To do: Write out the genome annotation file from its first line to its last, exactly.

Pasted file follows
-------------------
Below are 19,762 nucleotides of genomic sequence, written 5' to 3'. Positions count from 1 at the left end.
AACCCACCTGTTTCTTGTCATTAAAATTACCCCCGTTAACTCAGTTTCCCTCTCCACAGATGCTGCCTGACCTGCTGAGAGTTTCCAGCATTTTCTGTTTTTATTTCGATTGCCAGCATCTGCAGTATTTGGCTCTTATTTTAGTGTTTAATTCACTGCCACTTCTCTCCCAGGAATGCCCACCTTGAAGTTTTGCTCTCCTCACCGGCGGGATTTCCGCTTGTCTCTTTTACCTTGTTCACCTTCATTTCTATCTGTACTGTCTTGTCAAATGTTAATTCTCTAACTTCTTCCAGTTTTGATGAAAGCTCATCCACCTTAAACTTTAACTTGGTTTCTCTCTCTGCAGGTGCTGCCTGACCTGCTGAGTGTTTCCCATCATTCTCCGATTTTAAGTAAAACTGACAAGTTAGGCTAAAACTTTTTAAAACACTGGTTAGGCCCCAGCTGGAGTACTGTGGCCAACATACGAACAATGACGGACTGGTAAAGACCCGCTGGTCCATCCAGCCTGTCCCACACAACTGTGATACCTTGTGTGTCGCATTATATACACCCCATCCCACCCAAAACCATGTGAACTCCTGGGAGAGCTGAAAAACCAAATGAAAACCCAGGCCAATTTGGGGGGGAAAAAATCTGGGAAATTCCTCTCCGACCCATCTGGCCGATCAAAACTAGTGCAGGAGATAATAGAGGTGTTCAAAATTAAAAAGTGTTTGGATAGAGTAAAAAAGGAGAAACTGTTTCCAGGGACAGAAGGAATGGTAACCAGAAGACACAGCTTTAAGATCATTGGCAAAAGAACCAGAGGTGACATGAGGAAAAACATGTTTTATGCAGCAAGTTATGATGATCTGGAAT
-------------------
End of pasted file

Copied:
Below are 19,762 nucleotides of genomic sequence, written 5' to 3'. Positions count from 1 at the left end.
AACCCACCTGTTTCTTGTCATTAAAATTACCCCCGTTAACTCAGTTTCCCTCTCCACAGATGCTGCCTGACCTGCTGAGAGTTTCCAGCATTTTCTGTTTTTATTTCGATTGCCAGCATCTGCAGTATTTGGCTCTTATTTTAGTGTTTAATTCACTGCCACTTCTCTCCCAGGAATGCCCACCTTGAAGTTTTGCTCTCCTCACCGGCGGGATTTCCGCTTGTCTCTTTTACCTTGTTCACCTTCATTTCTATCTGTACTGTCTTGTCAAATGTTAATTCTCTAACTTCTTCCAGTTTTGATGAAAGCTCATCCACCTTAAACTTTAACTTGGTTTCTCTCTCTGCAGGTGCTGCCTGACCTGCTGAGTGTTTCCCATCATTCTCCGATTTTAAGTAAAACTGACAAGTTAGGCTAAAACTTTTTAAAACACTGGTTAGGCCCCAGCTGGAGTACTGTGGCCAACATACGAACAATGACGGACTGGTAAAGACCCGCTGGTCCATCCAGCCTGTCCCACACAACTGTGATACCTTGTGTGTCGCATTATATACACCCCATCCCACCCAAAACCATGTGAACTCCTGGGAGAGCTGAAAAACCAAATGAAAACCCAGGCCAATTTGGGGGGGAAAAAATCTGGGAAATTCCTCTCCGACCCATCTGGCCGATCAAAACTAGTGCAGGAGATAATAGAGGTGTTCAAAATTAAAAAGTGTTTGGATAGAGTAAAAAAGGAGAAACTGTTTCCAGGGACAGAAGGAATGGTAACCAGAAGACACAGCTTTAAGATCATTGGCAAAAGAACCAGAGGTGACATGAGGAAAAACATGTTTTATGCAGCAAGTTATGATGATCTGGAAT